If it were me, I think I'd take tour of the local lemon orchards. In my pocket I might have a pair of small nippers. When I got home I might find that 3 or 4 fresh green ends about 13cm long had fallen into my pocket. =^..^=
    Cuttings in the pocket sound like an idea...
    I don't know the original graft, that's the problem. I was hoping someone might be able to tell me so I don't kill the tree root. I want to remove the current morbid looking bush fruit off the tree base root all together, and then place a new completely different graft in its place. That means cutting the base of the tree back to near ground level. I don't want to remove the tree and plant new because that will reqire a lot of earth work.

    What if we could count the stars... , what number would you stop at...?"
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  8. #8
    Master Of The Obvious 10,000+ Posts
    Desperately Need a Root

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    Re: Desperately Need a Root

    I personally would not do anything to the current bush until you had a couple live grafts growing. Once it is clear that your grafts are taking, then I'd trim back the original bush a little at a time until only the grafts are left. Does that seem logical? =^..^=

    If you'd like a serious answer to your request:
    1) demonstrate that you've read the manual
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    3) if you're going to ask about jams include the jam code.
    4) if you're going to ask about an error code include the error code.


    blackcat: Master Of The Obvious =^..^=

  9. #9
    Senior Tech. 2,500+ Posts NeoMatrix's Avatar
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    Re: Desperately Need a Root

    Quote Originally Posted by blackcat4866 View Post
    I personally would not do anything to the current bush until you had a couple live grafts growing. Once it is clear that your grafts are taking, then I'd trim back the original bush a little at a time until only the grafts are left. Does that seem logical? =^..^=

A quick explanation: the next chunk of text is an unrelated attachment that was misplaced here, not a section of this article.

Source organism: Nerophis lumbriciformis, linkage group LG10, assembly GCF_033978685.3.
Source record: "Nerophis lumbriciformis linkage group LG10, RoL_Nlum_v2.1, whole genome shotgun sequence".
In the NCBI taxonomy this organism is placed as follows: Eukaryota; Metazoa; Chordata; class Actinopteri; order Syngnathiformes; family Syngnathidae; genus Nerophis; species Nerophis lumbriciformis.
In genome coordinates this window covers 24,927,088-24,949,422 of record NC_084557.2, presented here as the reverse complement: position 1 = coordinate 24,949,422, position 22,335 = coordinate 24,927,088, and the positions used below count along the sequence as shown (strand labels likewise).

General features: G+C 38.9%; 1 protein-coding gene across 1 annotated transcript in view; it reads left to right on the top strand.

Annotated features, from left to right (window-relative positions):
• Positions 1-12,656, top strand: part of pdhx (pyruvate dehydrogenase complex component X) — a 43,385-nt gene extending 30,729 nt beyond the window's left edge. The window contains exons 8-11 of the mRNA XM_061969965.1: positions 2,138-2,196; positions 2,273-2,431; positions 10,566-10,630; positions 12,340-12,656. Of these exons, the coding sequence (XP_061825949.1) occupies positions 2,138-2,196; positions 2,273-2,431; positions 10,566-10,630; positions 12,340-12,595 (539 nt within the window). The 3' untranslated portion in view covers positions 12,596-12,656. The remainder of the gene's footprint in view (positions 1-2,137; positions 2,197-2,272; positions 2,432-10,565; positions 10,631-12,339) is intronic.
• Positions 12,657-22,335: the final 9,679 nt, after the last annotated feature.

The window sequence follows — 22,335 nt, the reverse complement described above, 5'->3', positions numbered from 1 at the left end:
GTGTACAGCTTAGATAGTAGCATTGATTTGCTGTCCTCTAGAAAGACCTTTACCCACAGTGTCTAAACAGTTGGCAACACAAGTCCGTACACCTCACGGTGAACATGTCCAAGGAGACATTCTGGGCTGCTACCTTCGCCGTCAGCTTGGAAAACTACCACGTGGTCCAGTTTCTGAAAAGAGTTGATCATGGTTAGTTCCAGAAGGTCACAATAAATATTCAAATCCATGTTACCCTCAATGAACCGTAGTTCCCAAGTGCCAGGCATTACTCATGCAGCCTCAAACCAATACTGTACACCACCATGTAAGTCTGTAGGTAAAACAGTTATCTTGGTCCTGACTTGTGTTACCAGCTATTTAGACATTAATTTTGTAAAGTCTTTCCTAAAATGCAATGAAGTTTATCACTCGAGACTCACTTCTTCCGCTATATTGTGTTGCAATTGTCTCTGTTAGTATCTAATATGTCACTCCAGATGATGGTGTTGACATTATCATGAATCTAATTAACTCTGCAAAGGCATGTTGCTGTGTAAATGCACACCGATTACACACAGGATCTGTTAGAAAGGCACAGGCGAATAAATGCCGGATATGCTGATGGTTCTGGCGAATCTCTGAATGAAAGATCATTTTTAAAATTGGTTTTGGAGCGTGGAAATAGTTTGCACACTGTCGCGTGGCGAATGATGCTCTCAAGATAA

I actually thought those same sentiments after I post my last thread....

    What if we could count the stars... , what number would you stop at...?"
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  10. #10
    Master Of The Obvious 10,000+ Posts
    Desperately Need a Root

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    Re: Desperately Need a Root

    About 3 years ago someone walking through my neighborhood demonstrated girdling on the red maple in my front yard. At the time it was ~75mm diameter at the base.

    No matter what I did the top very slowly died. Unexpectedly the root system sent up lots of feeders. When they got to about a meter high, I cut back all but the 3 straightest tallest feeders. At 1.3m I left the best two feeders. At 1.6m I left the one best feeder. It's back to 5m tall now, about where it all started 3 years ago. As long as the root system is sound, it can survive a lot. =^..^=

    If you'd like a serious answer to your request:
    1) demonstrate that you've read the manual
    2) demonstrate that you made some attempt to fix it.
    3) if you're going to ask about jams include the jam code.
    4) if you're going to ask about an error code include the error code.


    blackcat: Master Of The Obvious =^..^=